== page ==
Apple’s FTC-prompted fee revision should benefit makers, users of apps

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The Apple Inc logo is shown outside the company’s 2016 Worldwide Developers Conference in San Francisco, California, U.S. June 13, 2016.

Will this be a step toward making mutual progress with the understanding of its business partners? U.S. tech giant Apple Inc. needs to listen sincerely to its business partners and make further efforts to resolve problems.

Apple announced that it would review the rules by which companies that provide smartphone apps for the iPhone pay commissions to the tech giant.

The change in the rules is to apply to what Apple calls “reader” apps, such as those used to enjoy e-books, videos and music.

Currently, app users are required to use Apple’s payment system when they purchase paid content. The app providers then pay the tech giant commissions of up to 30%.

Apple has come under fire for charging app companies such hefty commissions, also referred to as an “Apple tax.”

Taking such criticism into account, starting in 2022, Apple will allow app providers to lead users in the reader apps to a different payment system on an external website, enabling app companies to collect fees without paying commissions to Apple.

Apple makes huge profits from iPhone sales and other businesses. It is only natural that the company should aim to offer fair deals that app providers can be satisfied with.

The review of the rules this time was prompted by an investigation by the Japan Fair Trade Commission. Since the iPhone accounts for nearly 50% of the Japanese smartphone market, Apple apparently took the commission’s indication of the problem seriously. Apple has said that the measures to reform the commissions will be implemented worldwide.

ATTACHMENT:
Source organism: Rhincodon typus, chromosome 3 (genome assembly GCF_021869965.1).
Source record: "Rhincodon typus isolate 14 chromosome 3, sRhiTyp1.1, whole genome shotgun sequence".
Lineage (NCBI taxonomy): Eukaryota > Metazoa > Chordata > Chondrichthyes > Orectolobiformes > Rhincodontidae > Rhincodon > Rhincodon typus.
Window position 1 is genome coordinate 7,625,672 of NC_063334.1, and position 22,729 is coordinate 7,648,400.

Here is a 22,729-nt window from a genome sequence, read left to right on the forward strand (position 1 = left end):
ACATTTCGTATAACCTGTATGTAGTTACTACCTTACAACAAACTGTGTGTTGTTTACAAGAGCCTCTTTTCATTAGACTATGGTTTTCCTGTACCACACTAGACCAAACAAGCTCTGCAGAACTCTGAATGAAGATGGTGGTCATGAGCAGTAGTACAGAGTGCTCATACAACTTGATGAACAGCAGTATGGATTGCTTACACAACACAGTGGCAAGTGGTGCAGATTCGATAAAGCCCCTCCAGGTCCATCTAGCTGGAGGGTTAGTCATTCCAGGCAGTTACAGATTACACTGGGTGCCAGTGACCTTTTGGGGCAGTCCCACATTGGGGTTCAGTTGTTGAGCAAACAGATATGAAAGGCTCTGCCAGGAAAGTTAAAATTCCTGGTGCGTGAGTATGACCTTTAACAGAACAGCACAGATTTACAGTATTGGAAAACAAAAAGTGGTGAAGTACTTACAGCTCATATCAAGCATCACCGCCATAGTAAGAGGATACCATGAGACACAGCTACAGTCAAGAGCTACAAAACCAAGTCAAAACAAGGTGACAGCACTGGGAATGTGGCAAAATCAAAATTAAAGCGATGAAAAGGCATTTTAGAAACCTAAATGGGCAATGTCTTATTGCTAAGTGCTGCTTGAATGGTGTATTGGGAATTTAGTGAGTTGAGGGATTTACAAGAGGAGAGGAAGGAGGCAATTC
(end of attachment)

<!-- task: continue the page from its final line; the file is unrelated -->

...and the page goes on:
In January this year, Apple reduced the commissions for small app companies from 30% to 15%. The tech giant needs to further examine whether there is room for expanding the application of the review of the rules, and room for further reducing the commissions.

The move this time will give consumers more options. It can be expected that reducing the burden of the commissions on app companies will lead to a reduction in app fees. App companies need to deliver the benefits of the review of the rules to consumers as they increase convenience.

As for why the revision of the rules applies only to certain apps, such as those for e-books and music, the FTC explained that it demanded that Apple take action in light of the fact that high copyright fees are a burden on such app companies and the high commissions make it difficult to make profits.

Meanwhile, apps for smartphone games and others that are a major source of revenue for Apple are excluded from the revised rules.

The FTC should continue to check whether there are problems besides those with the reader apps. At the same time, it is also important to keep close contact with authorities in other countries that are stepping up monitoring of the tech giants.

— The original Japanese article appeared in The Yomiuri Shimbun on Sept. 7, 2021.